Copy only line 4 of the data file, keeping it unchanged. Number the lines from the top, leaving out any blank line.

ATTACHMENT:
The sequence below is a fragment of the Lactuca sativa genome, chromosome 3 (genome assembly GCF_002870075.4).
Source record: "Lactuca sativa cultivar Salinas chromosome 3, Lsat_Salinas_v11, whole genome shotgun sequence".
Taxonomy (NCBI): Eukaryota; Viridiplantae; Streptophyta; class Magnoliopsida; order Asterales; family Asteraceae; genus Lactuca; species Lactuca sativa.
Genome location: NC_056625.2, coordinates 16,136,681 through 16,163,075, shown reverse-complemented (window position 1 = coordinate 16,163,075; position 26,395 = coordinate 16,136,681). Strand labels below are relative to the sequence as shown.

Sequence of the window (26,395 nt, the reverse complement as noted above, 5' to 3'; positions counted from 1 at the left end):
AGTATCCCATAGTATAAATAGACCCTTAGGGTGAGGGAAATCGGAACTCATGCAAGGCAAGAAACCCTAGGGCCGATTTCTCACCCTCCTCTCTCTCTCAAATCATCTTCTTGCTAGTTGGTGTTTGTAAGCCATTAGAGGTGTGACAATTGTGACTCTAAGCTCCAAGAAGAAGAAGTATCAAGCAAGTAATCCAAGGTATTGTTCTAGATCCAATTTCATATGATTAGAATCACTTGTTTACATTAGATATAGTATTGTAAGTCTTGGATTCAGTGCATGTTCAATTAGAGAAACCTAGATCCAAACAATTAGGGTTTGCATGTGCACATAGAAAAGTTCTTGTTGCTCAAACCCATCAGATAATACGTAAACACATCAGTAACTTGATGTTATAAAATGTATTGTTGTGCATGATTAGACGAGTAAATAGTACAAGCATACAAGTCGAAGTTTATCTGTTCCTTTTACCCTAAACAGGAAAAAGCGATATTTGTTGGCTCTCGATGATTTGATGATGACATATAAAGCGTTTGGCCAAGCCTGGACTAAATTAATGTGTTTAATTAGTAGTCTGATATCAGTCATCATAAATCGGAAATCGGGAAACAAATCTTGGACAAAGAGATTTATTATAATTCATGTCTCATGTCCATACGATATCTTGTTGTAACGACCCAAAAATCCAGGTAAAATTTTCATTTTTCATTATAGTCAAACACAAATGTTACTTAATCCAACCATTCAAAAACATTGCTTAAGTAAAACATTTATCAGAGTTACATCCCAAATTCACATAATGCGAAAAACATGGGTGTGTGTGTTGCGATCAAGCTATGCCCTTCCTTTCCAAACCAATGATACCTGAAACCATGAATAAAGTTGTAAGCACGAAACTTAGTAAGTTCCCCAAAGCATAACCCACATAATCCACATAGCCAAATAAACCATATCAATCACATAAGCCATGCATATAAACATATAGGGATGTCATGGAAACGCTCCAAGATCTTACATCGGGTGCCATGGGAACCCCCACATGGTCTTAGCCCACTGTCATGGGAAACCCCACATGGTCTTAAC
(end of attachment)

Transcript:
Genome location: NC_056625.2, coordinates 16,136,681 through 16,163,075, shown reverse-complemented (window position 1 = coordinate 16,163,075; position 26,395 = coordinate 16,136,681). Strand labels below are relative to the sequence as shown.